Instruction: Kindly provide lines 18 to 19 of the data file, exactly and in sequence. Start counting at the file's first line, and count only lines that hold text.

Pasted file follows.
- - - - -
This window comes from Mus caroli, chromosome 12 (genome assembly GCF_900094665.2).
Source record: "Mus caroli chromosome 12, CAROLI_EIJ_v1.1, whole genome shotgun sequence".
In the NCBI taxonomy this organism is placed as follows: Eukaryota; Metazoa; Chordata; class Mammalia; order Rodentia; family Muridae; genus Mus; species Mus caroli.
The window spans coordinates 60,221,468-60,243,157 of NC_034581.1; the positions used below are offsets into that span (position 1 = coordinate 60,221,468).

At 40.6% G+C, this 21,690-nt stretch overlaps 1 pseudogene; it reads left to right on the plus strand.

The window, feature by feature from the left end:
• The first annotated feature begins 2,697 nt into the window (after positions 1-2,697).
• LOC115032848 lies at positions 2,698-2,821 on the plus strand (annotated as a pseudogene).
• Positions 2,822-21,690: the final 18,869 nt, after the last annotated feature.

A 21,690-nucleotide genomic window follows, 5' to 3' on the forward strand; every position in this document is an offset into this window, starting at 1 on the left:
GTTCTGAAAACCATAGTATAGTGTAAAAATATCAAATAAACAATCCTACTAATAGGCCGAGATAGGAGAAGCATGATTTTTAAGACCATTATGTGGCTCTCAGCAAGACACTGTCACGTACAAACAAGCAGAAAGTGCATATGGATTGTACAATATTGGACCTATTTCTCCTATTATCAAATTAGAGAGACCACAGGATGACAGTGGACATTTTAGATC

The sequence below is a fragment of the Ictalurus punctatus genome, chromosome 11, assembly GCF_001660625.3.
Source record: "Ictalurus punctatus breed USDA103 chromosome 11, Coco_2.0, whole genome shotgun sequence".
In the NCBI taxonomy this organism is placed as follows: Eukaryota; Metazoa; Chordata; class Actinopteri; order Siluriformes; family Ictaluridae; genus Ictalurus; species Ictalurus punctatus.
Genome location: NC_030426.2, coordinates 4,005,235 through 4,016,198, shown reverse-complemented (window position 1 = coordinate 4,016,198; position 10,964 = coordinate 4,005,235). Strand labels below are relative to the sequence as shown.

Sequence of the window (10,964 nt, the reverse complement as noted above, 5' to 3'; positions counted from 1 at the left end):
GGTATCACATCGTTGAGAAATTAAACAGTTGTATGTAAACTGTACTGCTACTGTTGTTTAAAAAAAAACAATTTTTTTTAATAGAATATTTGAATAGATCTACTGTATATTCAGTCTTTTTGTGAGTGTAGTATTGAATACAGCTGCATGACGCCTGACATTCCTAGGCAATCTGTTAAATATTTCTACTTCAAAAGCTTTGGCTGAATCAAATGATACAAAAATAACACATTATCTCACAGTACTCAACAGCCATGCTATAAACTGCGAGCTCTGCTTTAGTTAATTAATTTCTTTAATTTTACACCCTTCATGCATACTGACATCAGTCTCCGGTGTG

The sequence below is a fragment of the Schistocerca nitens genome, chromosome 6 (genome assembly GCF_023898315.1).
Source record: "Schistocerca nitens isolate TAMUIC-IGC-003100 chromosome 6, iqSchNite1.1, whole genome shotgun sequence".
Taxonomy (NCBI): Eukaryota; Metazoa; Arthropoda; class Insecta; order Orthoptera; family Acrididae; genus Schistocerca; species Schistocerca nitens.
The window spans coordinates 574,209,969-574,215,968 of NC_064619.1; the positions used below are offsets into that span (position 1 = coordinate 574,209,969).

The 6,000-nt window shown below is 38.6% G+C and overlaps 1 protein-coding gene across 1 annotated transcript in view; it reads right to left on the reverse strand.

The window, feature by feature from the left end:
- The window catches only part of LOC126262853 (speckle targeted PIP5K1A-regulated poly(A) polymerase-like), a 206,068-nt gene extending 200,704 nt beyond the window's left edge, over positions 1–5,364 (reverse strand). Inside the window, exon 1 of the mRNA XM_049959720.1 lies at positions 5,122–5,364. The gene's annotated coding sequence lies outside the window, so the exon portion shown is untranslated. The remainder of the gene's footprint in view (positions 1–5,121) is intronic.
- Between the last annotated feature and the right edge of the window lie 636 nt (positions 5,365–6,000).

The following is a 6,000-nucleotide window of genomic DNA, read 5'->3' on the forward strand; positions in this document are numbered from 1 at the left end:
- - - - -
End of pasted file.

The sequence below is a fragment of the Schistocerca nitens genome, chromosome 6 (genome assembly GCF_023898315.1).
Source record: "Schistocerca nitens isolate TAMUIC-IGC-003100 chromosome 6, iqSchNite1.1, whole genome shotgun sequence".